"As I read Choukri's notes, I saw and heard Jean Genet as clearly as if I had been watching a film of him. To achieve such precision simply by reporting what happened and what was said, one must have a rare clarity of vision."—William Burroughs, from the introduction to Genet in Tangier
Tangier, "the most extraordinary and mysterious city in the world," according to Mohamed Choukri, was a haven for many Western writers in the early twentieth century. Paul Bowles, Jean Genet, and Tennessee Williams all spent time there, and each was in turn befriended by Choukri.
Collected here in one volume, for the first time in English, are his delightful recollections of these encounters, offering a truly fresh and unpretentious insight into the lives of these cult figures. Includes an afterword by Choukri previously published only in French.
As we walked, I showed Tennessee the Arabic translation of his play, and explained that the title in Arabic meant: A cat on the fire. I added that several of his plays, both full-length and one-acters, had been published in Arabic, as well as some of his short stories. I heard his noisy laugh for the first time. Many books, many boys!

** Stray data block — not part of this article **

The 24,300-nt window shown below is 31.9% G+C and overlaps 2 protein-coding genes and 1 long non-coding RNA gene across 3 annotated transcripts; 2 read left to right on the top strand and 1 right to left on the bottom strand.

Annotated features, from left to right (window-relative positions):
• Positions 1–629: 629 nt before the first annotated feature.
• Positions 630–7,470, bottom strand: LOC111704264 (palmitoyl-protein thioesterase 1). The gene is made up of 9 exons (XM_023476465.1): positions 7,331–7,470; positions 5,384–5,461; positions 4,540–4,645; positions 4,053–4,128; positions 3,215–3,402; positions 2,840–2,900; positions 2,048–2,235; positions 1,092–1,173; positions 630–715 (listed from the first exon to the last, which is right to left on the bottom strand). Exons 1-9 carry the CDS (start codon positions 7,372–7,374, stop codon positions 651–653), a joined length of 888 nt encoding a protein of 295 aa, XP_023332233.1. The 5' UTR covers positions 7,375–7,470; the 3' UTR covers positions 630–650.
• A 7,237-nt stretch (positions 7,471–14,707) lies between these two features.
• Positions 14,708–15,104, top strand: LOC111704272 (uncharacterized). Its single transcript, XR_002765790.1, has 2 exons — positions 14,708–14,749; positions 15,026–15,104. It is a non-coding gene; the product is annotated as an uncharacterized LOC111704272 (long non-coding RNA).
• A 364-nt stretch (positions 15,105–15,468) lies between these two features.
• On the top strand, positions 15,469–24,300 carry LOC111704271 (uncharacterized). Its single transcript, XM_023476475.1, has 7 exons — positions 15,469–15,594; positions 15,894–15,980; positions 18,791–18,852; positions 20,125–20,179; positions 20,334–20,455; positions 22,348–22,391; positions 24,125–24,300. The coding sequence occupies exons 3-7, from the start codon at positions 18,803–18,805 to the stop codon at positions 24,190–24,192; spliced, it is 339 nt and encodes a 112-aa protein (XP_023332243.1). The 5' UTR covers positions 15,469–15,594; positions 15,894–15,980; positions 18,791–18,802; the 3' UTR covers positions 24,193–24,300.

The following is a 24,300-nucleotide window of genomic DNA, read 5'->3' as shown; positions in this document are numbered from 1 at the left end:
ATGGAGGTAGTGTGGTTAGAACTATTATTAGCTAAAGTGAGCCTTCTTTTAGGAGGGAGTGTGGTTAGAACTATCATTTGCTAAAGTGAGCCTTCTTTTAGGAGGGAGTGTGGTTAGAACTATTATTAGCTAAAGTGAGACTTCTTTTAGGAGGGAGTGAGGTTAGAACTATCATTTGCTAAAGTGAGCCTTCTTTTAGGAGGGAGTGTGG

Mohamed Choukri (1935–2003) is one of North Africa's most controversial and widely read authors. After a childhood of poverty and petty crime, Choukri learned to read and write at the age of twenty. He then became a teacher and writer, finally being awarded the chair of Arabic literature at Ibn Batuta College in Tangier.